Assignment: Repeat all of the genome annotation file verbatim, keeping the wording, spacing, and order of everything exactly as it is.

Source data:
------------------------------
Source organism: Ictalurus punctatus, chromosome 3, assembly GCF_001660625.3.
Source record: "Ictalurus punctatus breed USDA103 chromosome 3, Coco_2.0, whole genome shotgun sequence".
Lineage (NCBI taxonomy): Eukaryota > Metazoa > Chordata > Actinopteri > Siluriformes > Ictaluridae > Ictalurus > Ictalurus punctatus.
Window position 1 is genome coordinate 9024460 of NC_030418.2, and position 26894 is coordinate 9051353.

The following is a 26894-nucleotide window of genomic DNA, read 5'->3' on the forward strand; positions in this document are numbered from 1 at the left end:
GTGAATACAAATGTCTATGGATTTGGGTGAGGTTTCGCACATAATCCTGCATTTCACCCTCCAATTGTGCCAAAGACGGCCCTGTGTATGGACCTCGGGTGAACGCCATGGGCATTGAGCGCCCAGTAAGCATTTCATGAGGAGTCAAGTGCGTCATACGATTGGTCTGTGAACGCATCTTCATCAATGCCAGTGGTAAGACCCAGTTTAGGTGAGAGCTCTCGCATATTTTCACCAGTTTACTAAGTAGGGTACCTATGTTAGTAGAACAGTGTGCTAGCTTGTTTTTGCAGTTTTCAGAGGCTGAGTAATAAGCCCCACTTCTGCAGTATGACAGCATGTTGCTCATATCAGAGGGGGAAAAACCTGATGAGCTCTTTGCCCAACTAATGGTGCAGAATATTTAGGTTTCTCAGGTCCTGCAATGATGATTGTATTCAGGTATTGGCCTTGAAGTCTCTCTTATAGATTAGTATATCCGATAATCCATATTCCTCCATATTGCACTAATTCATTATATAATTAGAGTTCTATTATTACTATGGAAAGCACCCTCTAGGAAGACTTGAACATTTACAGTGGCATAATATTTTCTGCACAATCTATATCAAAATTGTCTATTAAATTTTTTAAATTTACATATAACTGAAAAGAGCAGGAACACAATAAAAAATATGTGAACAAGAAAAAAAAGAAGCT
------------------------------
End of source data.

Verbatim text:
Source organism: Ictalurus punctatus, chromosome 3, assembly GCF_001660625.3.
Source record: "Ictalurus punctatus breed USDA103 chromosome 3, Coco_2.0, whole genome shotgun sequence".
Lineage (NCBI taxonomy): Eukaryota > Metazoa > Chordata > Actinopteri > Siluriformes > Ictaluridae > Ictalurus > Ictalurus punctatus.
Window position 1 is genome coordinate 9024460 of NC_030418.2, and position 26894 is coordinate 9051353.

The following is a 26894-nucleotide window of genomic DNA, read 5'->3' on the forward strand; positions in this document are numbered from 1 at the left end:
GTGAATACAAATGTCTATGGATTTGGGTGAGGTTTCGCACATAATCCTGCATTTCACCCTCCAATTGTGCCAAAGACGGCCCTGTGTATGGACCTCGGGTGAACGCCATGGGCATTGAGCGCCCAGTAAGCATTTCATGAGGAGTCAAGTGCGTCATACGATTGGTCTGTGAACGCATCTTCATCAATGCCAGTGGTAAGACCCAGTTTAGGTGAGAGCTCTCGCATATTTTCACCAGTTTACTAAGTAGGGTACCTATGTTAGTAGAACAGTGTGCTAGCTTGTTTTTGCAGTTTTCAGAGGCTGAGTAATAAGCCCCACTTCTGCAGTATGACAGCATGTTGCTCATATCAGAGGGGGAAAAACCTGATGAGCTCTTTGCCCAACTAATGGTGCAGAATATTTAGGTTTCTCAGGTCCTGCAATGATGATTGTATTCAGGTATTGGCCTTGAAGTCTCTCTTATAGATTAGTATATCCGATAATCCATATTCCTCCATATTGCACTAATTCATTATATAATTAGAGTTCTATTATTACTATGGAAAGCACCCTCTAGGAAGACTTGAACATTTACAGTGGCATAATATTTTCTGCACAATCTATATCAAAATTGTCTATTAAATTTTTTAAATTTACATATAACTGAAAAGAGCAGGAACACAATAAAAAATATGTGAACAAGAAAAAAAAGAAGCT